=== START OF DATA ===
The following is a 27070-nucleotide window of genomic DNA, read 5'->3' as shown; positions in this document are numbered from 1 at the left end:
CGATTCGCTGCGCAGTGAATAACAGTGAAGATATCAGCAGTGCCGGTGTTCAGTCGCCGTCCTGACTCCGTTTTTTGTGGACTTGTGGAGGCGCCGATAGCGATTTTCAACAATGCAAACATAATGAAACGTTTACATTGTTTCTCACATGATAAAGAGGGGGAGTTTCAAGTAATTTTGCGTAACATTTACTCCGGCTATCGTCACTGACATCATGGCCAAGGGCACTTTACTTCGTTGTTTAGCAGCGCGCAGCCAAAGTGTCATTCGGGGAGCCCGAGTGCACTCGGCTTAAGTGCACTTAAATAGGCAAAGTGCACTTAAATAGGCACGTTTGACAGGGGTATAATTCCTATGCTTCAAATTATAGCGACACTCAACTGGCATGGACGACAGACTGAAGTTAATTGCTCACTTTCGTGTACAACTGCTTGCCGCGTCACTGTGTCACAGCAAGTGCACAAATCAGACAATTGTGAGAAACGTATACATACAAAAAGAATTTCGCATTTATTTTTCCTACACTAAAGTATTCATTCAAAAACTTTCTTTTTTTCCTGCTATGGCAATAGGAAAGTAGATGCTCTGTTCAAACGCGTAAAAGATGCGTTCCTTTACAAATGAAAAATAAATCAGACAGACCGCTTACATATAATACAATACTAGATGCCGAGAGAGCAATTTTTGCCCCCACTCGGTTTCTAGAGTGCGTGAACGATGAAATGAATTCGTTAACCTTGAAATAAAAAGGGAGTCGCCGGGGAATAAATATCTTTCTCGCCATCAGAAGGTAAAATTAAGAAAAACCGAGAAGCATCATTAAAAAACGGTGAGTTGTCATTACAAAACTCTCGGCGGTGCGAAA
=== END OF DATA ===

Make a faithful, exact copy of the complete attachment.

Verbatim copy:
The following is a 27070-nucleotide window of genomic DNA, read 5'->3' as shown; positions in this document are numbered from 1 at the left end:
CGATTCGCTGCGCAGTGAATAACAGTGAAGATATCAGCAGTGCCGGTGTTCAGTCGCCGTCCTGACTCCGTTTTTTGTGGACTTGTGGAGGCGCCGATAGCGATTTTCAACAATGCAAACATAATGAAACGTTTACATTGTTTCTCACATGATAAAGAGGGGGAGTTTCAAGTAATTTTGCGTAACATTTACTCCGGCTATCGTCACTGACATCATGGCCAAGGGCACTTTACTTCGTTGTTTAGCAGCGCGCAGCCAAAGTGTCATTCGGGGAGCCCGAGTGCACTCGGCTTAAGTGCACTTAAATAGGCAAAGTGCACTTAAATAGGCACGTTTGACAGGGGTATAATTCCTATGCTTCAAATTATAGCGACACTCAACTGGCATGGACGACAGACTGAAGTTAATTGCTCACTTTCGTGTACAACTGCTTGCCGCGTCACTGTGTCACAGCAAGTGCACAAATCAGACAATTGTGAGAAACGTATACATACAAAAAGAATTTCGCATTTATTTTTCCTACACTAAAGTATTCATTCAAAAACTTTCTTTTTTTCCTGCTATGGCAATAGGAAAGTAGATGCTCTGTTCAAACGCGTAAAAGATGCGTTCCTTTACAAATGAAAAATAAATCAGACAGACCGCTTACATATAATACAATACTAGATGCCGAGAGAGCAATTTTTGCCCCCACTCGGTTTCTAGAGTGCGTGAACGATGAAATGAATTCGTTAACCTTGAAATAAAAAGGGAGTCGCCGGGGAATAAATATCTTTCTCGCCATCAGAAGGTAAAATTAAGAAAAACCGAGAAGCATCATTAAAAAACGGTGAGTTGTCATTACAAAACTCTCGGCGGTGCGAAA